PSEN1 module suggests a role for oligodendrocyte dysfunction in AD

Mutations in the presenilins account for over half of the early onset familial AD cases. PSEN1 is one component of the gamma secretase complex, which cleaves APP, preventing buildup of toxic moieties of β-amyloid peptide (Borchelt et al., 1996; Cai et al., 2003). Of all the genes involved in APP cleavage or β-amyloid production in the AD study, only APBB2, an APP-binding protein involved in cholesterol metabolism (Carter, 2007), was a member of the PSEN1 coexpression network, suggesting multiple roles of PSEN1 in the adult brain. The coexpression of PSEN1 with known myelin-associated genes in both studies, and its high connectivity in the AD study, suggests that PSEN1 may play a role in oligodendrocyte dysfunction or demyelination in AD. Pak et al. (2003) found that oligodendrocytes in PSEN1 mutant knock-in mice were more prone to damage by demyelinating agents and death by glutamate and β-amyloid toxicity. These results fit the hypothesis that AD progression follows a trajectory opposite in time to cortical myelination (Braak and Braak, 1996), because the later-made oligodendrocytes progressively myelinate a greater number of axonal segments, making them more vulnerable to AD risk factors such as head injury and high cholesterol (Bartzokis, 2004).

Mitochondria and synaptic dysfunction in AD

The unsupervised network analysis of AD provides an interesting perspective on mitochondrial and synaptic dysfunction. Because both mitochondria and synapses fail with increasing age and disease progression, and because oxidative damage is one of the earliest pathological changes seen in AD (Nunomura et al., 2001), it has been suggested that mitochondrial dysfunction is the underlying cause for disease pathology (Beal, 2005; Lin and Beal, 2006). Although the expression profiles for the mitochondrial and synaptic modules look relatively similar, they can clearly be separated by their PCs (Fig. 2, the brown point falls in the “metabolic group,” not the “synaptic group”). This separation suggests that mitochondrial and synaptic genes are likely involved in distinct, yet related processes. Such results cannot determine causal relationships, yet the idea that mitochondrial dysfunction may in part lead to neuroplasticity failure, as suggested by Beal et al. (Beal, 2005; Lin and Beal, 2006), remains intriguing.

Common features shared between AD and aging

A fundamental question in both AD and aging research is whether AD is an extreme form of aging, or whether it is an entirely distinct process (Finch and Cohen, 1997; Drachman, 2006; Keller, 2006; Pereira et al., 2007). Because our data sets involve distinct individuals, microarray platforms, and brain regions, it is unclear which network differences identified between studies are attributable to these potential confounders. These same issues, however, make any similarities between the studies even more surprising, given the generally poor repeatability of microarray experiments. Even in experimental replications, it is relatively uncommon to find lists of differentially expressed genes with significant overlap between microarray studies (Kuo et al., 2002). For example, of the 29 differentially expressed genes identified in a similar, older study of AD in CA1 (Colangelo et al., 2002) also present in the Blalock et al. (2004) AD study, only eight correlated with MMSE or NFT, and six of these genes changed in opposite directions between the studies. Thus, our current finding of highly significant overlap between two entirely different conditions is remarkable, and likely biologically meaningful.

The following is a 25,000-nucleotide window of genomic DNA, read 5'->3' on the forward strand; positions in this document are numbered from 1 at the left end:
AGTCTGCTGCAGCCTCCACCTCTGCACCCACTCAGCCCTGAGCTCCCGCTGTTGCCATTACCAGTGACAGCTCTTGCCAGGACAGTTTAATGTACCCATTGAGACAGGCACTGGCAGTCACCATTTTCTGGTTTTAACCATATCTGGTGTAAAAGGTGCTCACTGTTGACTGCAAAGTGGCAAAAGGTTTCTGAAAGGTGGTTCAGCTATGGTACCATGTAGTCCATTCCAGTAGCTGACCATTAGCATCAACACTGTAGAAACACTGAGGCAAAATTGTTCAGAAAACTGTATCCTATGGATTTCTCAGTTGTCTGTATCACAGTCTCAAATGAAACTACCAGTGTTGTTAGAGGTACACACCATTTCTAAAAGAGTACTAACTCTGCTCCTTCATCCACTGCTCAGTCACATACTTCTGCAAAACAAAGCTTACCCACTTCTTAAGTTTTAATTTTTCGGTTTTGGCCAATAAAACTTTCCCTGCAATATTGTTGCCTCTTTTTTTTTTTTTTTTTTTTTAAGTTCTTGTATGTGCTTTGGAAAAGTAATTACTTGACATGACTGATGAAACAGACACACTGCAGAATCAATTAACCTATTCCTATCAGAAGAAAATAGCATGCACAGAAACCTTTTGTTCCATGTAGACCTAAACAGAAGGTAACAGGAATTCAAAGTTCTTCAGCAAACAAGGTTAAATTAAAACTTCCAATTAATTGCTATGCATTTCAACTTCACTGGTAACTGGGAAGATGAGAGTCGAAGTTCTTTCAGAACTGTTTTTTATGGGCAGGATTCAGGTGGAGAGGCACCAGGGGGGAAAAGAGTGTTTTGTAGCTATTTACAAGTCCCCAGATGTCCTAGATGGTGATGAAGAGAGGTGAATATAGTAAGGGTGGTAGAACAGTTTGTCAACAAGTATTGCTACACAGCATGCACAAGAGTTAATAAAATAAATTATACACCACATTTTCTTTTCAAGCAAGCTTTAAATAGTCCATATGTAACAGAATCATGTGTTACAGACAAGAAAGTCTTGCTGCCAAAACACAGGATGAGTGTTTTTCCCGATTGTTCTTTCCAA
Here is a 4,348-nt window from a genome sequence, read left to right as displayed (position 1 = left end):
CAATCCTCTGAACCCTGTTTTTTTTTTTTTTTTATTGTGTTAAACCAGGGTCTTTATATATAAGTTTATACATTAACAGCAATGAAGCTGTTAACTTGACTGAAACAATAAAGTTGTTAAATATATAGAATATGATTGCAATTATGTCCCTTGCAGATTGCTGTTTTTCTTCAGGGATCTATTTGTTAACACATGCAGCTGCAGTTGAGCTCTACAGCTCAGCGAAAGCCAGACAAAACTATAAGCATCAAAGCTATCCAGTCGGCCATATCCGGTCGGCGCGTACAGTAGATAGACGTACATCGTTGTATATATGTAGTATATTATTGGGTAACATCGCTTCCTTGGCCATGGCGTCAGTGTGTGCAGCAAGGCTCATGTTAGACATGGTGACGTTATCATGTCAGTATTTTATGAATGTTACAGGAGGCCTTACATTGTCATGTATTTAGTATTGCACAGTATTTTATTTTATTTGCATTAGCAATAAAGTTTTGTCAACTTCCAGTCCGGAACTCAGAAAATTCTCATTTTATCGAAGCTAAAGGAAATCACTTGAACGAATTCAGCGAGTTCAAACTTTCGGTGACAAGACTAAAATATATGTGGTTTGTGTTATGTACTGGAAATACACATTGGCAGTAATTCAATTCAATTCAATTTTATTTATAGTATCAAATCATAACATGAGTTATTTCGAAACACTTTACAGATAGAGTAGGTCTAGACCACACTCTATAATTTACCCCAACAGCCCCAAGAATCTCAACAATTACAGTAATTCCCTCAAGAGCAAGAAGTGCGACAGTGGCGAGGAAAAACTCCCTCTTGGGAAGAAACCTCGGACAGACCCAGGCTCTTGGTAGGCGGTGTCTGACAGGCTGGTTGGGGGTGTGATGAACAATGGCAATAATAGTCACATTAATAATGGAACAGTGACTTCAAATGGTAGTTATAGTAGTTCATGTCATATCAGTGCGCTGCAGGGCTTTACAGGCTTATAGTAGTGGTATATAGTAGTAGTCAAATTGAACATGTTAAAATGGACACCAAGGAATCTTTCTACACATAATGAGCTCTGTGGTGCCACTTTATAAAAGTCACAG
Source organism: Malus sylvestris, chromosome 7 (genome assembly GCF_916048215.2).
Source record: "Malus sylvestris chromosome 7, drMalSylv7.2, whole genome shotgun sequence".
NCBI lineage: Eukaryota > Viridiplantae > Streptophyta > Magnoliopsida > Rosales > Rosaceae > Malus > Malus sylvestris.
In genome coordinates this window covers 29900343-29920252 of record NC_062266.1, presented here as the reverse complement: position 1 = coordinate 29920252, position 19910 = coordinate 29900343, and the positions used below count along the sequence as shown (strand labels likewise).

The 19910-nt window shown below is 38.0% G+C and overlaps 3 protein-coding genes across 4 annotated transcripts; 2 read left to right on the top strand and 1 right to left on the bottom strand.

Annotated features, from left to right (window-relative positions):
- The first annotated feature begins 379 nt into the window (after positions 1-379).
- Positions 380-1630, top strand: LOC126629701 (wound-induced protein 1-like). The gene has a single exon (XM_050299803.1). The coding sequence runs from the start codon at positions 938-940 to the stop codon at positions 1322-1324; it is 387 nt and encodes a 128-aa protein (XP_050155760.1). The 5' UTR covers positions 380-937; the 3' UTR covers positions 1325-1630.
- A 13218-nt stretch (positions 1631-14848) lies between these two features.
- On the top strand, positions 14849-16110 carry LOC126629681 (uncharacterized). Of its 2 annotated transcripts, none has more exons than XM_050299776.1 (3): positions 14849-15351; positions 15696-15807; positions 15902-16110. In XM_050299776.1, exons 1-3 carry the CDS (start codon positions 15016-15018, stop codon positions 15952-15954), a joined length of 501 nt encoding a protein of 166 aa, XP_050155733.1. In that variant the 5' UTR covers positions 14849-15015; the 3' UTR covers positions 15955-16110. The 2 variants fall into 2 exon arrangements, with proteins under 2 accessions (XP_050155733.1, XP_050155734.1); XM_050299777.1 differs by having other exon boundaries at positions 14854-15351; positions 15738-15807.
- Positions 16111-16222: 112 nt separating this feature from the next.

Our analysis uncovered evidence of significant overlap between AD and aging at a molecular level, identifying core biological processes and genes they share. Because samples from the AD study were taken from age-matched subjects at varying states of cognitive decline (Blalock et al., 2004), all variable genes represent genes upregulated or downregulated in AD separate from what would be seen in normal aging. For example, the downregulation of synapse-related genes in both studies suggests that synaptic transmission is disrupted with normal aging, and then further disrupted with AD. Not only do specific genes show parallel expression changes in AD and aging, but many also cluster into modules within a transcriptional coexpression network (Fig. 5), with shared GO categories generally related to synaptic and mitochondrial function. These data support the notion that AD and aging share common pathophysiological processes. Given these results, a comprehensive analysis of both conditions in tandem, for example using the same tissues and microarray platforms across both age and AD progression, would be quite powerful. Such direct comparison would complement these analyses, permitting quantitative assessment of biological differences, as well as the similarities, between aging and AD.

Supplementary Material

S Fig 1

S Fig 2

Supp tables



This work was supported by Neurobehavioral Genetics Training Grant T32MH073526-01A1 (J.A.M., D.H.G.); National Institutes of Health, National Research Service Award F31 AG031649 from the National Institute on Aging (J.A.M.); and National Institutes of Health–National Institute on Aging Grant R01 AG26938 (D.H.G.). We thank Tao Lu for providing the raw data from the aging paper and Eric Blalock for valuable discussions and assistance with preprocessing data from the AD study.